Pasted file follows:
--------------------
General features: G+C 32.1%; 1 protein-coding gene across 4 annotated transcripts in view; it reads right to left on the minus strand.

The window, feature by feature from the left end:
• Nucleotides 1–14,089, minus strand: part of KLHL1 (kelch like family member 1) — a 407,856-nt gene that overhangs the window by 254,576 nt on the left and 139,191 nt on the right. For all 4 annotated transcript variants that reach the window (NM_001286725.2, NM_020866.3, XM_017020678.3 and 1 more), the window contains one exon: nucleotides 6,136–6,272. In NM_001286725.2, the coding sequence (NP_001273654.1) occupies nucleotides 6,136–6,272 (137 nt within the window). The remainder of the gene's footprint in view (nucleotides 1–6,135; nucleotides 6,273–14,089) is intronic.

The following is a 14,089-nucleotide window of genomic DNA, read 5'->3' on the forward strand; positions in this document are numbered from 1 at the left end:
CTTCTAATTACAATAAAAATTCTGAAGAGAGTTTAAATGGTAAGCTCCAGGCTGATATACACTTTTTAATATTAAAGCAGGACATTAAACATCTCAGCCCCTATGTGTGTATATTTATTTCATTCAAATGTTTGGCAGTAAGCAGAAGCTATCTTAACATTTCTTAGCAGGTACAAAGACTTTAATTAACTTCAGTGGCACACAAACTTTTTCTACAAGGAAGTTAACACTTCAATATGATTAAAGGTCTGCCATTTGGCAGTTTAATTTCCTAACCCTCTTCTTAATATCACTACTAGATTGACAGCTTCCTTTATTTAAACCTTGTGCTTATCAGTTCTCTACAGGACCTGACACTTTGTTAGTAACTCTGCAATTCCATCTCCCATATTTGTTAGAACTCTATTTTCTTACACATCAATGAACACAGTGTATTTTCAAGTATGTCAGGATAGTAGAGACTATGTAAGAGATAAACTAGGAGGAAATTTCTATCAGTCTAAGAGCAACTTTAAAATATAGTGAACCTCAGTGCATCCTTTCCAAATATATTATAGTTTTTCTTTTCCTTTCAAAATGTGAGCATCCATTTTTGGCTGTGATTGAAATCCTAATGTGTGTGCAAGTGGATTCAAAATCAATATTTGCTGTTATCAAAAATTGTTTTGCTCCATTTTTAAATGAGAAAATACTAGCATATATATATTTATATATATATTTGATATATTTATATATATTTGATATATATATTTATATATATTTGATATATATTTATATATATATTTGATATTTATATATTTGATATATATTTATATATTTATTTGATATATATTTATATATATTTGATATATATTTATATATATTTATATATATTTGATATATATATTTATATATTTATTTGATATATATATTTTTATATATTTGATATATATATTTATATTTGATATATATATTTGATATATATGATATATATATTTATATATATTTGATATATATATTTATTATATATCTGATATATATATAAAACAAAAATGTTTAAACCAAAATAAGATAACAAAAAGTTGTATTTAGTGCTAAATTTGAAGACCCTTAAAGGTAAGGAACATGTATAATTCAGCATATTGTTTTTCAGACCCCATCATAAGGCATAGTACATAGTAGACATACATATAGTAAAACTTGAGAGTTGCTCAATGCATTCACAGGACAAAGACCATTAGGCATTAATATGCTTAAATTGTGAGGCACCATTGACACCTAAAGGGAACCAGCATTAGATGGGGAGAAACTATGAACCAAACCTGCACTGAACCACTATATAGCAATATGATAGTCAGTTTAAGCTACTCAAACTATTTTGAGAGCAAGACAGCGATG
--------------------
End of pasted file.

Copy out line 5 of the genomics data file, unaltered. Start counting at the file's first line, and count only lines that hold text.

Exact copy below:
CTTCTAATTACAATAAAAATTCTGAAGAGAGTTTAAATGGTAAGCTCCAGGCTGATATACACTTTTTAATATTAAAGCAGGACATTAAACATCTCAGCCCCTATGTGTGTATATTTATTTCATTCAAATGTTTGGCAGTAAGCAGAAGCTATCTTAACATTTCTTAGCAGGTACAAAGACTTTAATTAACTTCAGTGGCACACAAACTTTTTCTACAAGGAAGTTAACACTTCAATATGATTAAAGGTCTGCCATTTGGCAGTTTAATTTCCTAACCCTCTTCTTAATATCACTACTAGATTGACAGCTTCCTTTATTTAAACCTTGTGCTTATCAGTTCTCTACAGGACCTGACACTTTGTTAGTAACTCTGCAATTCCATCTCCCATATTTGTTAGAACTCTATTTTCTTACACATCAATGAACACAGTGTATTTTCAAGTATGTCAGGATAGTAGAGACTATGTAAGAGATAAACTAGGAGGAAATTTCTATCAGTCTAAGAGCAACTTTAAAATATAGTGAACCTCAGTGCATCCTTTCCAAATATATTATAGTTTTTCTTTTCCTTTCAAAATGTGAGCATCCATTTTTGGCTGTGATTGAAATCCTAATGTGTGTGCAAGTGGATTCAAAATCAATATTTGCTGTTATCAAAAATTGTTTTGCTCCATTTTTAAATGAGAAAATACTAGCATATATATATTTATATATATATTTGATATATTTATATATATTTGATATATATATTTATATATATTTGATATATATTTATATATATATTTGATATTTATATATTTGATATATATTTATATATTTATTTGATATATATTTATATATATTTGATATATATTTATATATATTTATATATATTTGATATATATATTTATATATTTATTTGATATATATATTTTTATATATTTGATATATATATTTATATTTGATATATATATTTGATATATATGATATATATATTTATATATATTTGATATATATATTTATTATATATCTGATATATATATAAAACAAAAATGTTTAAACCAAAATAAGATAACAAAAAGTTGTATTTAGTGCTAAATTTGAAGACCCTTAAAGGTAAGGAACATGTATAATTCAGCATATTGTTTTTCAGACCCCATCATAAGGCATAGTACATAGTAGACATACATATAGTAAAACTTGAGAGTTGCTCAATGCATTCACAGGACAAAGACCATTAGGCATTAATATGCTTAAATTGTGAGGCACCATTGACACCTAAAGGGAACCAGCATTAGATGGGGAGAAACTATGAACCAAACCTGCACTGAACCACTATATAGCAATATGATAGTCAGTTTAAGCTACTCAAACTATTTTGAGAGCAAGACAGCGATG